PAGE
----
The number of kids reporting positive attitudes about math drops from 71% to only 48% between 4th and 8th grade. Early math skills are the best indicator of future school success. And yet, only 5% of preschool activities involve STEM activities. So, what can we do to build a student’s foundation in mathematics, while instilling and maintaining a positive association to the subject?
Researchers at the University of Washington have found that making math social increases engagement and motivation when completing mathematical tasks and assignments. Stanford University has also produced studies that show the high level of motivation that correlates with group tasks.
To take it to the next level – children also perceive group work as more fun. So, in combination with the high level of motivation, and the enjoyable nature of group work, this form of work is extremely beneficial to the classroom. And yet, one study has found that American 8th graders worked individually 80% of the time in their math classes.
A key reason for this is the possibility of an unequal learning experience. The risk of an unbalanced group cannot be denied. However, using a pedagogical approach called “complex instruction” can both rectify this unequal experience, and ensure your classroom receives the rewards of group work.
Before diving into the details of complex instruction, let’s begin by answering the question:
Group work can help children talk about math, and reason with the concepts in a way that offers a deep understanding of the subject. According to Allison Master, a research scientist from the University of Washington,
“Children feel more motivated when they are part of a group.”
In a study involving 141 four-year old children, researchers oversaw two activities: a math game and a puzzle game. One activity was to be completed by themselves, and the other activity was constructed to resemble a group activity.
Every group was assigned a unique color. All components of their group had the same color. For example, in the green group, the kids wore green shirts, and had a green box holding the activity inside. A poster on the wall depicted other children in the group, all wearing the same color t-shirts as the participants. They were made to feel like members of a group.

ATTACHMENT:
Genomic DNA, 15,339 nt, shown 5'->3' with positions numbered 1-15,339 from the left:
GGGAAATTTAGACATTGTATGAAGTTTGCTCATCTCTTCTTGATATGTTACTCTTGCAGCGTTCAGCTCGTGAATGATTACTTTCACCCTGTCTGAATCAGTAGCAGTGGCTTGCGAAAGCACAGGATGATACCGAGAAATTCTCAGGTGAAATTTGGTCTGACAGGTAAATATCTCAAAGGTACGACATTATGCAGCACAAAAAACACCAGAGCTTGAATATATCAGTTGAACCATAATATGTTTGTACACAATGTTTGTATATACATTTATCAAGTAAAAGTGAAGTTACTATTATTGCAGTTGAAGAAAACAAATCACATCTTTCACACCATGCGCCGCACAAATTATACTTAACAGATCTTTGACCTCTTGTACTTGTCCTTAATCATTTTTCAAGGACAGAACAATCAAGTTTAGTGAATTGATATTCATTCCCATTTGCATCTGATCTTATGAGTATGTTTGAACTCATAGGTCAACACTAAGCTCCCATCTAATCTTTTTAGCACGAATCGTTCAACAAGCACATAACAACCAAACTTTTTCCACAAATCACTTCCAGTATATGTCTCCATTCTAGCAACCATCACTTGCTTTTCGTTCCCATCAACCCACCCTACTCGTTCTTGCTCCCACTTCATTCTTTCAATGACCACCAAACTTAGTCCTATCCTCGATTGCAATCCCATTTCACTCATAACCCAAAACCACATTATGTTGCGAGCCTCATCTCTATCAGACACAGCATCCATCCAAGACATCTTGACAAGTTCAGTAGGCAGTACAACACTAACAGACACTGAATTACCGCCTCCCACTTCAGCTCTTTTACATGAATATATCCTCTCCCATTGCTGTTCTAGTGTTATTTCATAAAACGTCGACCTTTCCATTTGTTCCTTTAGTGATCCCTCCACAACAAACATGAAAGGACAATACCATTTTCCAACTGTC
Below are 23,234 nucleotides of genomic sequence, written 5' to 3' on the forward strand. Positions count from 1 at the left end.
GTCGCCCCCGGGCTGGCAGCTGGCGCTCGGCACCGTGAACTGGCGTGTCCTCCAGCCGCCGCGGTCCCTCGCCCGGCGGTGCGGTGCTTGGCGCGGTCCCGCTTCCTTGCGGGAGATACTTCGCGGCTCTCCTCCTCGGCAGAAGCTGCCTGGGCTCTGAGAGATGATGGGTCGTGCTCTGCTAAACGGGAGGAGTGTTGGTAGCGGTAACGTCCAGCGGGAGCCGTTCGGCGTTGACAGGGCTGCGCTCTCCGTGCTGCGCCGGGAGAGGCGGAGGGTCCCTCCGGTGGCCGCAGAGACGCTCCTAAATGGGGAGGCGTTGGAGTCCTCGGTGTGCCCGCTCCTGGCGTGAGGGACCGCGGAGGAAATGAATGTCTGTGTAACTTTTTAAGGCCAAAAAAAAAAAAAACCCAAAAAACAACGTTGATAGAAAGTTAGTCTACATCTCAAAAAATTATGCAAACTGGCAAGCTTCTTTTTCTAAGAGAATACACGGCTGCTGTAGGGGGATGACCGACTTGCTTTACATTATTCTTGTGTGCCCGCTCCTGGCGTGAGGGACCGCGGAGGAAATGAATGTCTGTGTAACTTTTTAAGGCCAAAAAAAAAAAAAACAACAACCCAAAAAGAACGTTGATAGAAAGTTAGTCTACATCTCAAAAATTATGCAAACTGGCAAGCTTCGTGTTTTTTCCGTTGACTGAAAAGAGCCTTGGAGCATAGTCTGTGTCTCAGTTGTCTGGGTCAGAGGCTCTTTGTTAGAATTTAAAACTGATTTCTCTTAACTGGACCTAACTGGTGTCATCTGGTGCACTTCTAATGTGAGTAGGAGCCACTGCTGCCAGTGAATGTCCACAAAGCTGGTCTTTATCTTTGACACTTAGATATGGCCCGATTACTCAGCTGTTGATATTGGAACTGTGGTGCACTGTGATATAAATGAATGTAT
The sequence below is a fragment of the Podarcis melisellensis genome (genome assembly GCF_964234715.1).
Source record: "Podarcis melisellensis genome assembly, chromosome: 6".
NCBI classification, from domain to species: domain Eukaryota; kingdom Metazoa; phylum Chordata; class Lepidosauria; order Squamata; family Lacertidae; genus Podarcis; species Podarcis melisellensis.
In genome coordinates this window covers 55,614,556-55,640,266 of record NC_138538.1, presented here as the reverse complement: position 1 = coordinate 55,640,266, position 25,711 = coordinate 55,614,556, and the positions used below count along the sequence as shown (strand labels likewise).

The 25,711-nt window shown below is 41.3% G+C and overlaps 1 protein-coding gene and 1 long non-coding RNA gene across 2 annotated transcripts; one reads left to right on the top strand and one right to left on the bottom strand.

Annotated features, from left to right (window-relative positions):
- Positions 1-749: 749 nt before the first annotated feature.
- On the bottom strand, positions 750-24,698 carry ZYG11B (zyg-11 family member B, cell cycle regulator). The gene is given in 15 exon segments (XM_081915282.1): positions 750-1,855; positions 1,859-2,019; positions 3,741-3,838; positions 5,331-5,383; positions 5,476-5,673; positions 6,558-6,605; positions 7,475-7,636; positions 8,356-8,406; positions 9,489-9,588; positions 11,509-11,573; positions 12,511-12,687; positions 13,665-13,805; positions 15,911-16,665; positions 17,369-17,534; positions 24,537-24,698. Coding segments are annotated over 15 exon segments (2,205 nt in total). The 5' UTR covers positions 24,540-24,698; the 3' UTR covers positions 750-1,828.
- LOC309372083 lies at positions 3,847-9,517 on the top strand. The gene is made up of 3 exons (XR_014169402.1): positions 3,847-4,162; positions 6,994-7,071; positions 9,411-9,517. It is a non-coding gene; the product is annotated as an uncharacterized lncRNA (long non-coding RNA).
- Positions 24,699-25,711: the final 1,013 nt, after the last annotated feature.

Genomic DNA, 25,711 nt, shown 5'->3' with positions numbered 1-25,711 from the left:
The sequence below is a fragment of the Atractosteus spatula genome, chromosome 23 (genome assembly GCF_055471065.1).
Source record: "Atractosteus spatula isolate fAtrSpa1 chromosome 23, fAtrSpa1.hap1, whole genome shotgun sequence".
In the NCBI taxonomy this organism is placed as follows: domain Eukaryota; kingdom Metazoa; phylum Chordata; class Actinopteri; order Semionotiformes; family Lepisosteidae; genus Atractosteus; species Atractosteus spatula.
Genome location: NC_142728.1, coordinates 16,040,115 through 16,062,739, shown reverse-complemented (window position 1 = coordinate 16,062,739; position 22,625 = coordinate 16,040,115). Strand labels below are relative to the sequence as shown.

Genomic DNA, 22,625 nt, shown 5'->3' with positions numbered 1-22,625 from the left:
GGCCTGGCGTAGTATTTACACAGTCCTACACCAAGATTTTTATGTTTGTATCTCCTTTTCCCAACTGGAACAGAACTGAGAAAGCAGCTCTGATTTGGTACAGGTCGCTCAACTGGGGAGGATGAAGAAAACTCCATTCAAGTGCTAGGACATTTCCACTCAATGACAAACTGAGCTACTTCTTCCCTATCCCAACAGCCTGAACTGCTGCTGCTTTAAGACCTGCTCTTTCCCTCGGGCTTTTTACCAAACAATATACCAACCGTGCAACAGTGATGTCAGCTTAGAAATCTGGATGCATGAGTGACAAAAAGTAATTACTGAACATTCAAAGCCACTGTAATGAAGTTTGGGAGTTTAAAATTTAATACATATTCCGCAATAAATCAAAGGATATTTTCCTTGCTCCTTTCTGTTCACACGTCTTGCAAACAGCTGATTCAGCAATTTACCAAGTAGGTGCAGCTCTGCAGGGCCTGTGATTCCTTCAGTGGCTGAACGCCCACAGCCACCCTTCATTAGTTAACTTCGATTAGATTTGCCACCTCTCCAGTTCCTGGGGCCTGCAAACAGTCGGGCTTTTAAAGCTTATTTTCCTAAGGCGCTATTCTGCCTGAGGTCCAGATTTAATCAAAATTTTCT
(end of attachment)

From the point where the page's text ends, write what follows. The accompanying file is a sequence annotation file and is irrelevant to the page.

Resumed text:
For children who did the activity without the group semblance, the poster on the wall of children completing the same activity did not match the color of their t-shirts. The children were made to feel individualized. The researchers even went so far as to show the children the difference in t-shirt color between them and the children in the poster.
The findings showed that even young kids are motivated by the group principle of “working towards something bigger than yourself”. Both the level of motivation and the amount of puzzles done correctly increased. Additionally, the children rated the group project as more fun.
Group work may be an answer to tackling this myth. Math teachers the world over have struggled with the misconception that math is boring. Group tasks can actually help to finally debunk this detrimental problem. There are many advantages to social projects that go beyond (and contribute to) the high levels of motivation found in these tasks.
Groups have more information than an individual. Every child brings a different perspective, different background, and a unique skill set to the group. Whether these groups are composed of 4 year olds or university level students, the information level is heightened with each individual who enters the group.
Collective tasks inspire thought and creativity, as well as bring more memorable exchanges of information. Studies have shown that students retain more information when working on group projects.
This social method of learning has many advantages – but it’s not without its disadvantages. As previously stated, the main problem lies in its potential inequality. One student may be shy, another may be dominant in social interactions. While shyer students may be able to contribute valuable information, they may feel unable to do so. Socially dominant students may be inclined to shaping “group think”. Additionally, some students may rely too heavily on others to complete the task. In short, the disadvantages lie predominantly in the inequality that arise out of social interactions.
So, what can be done?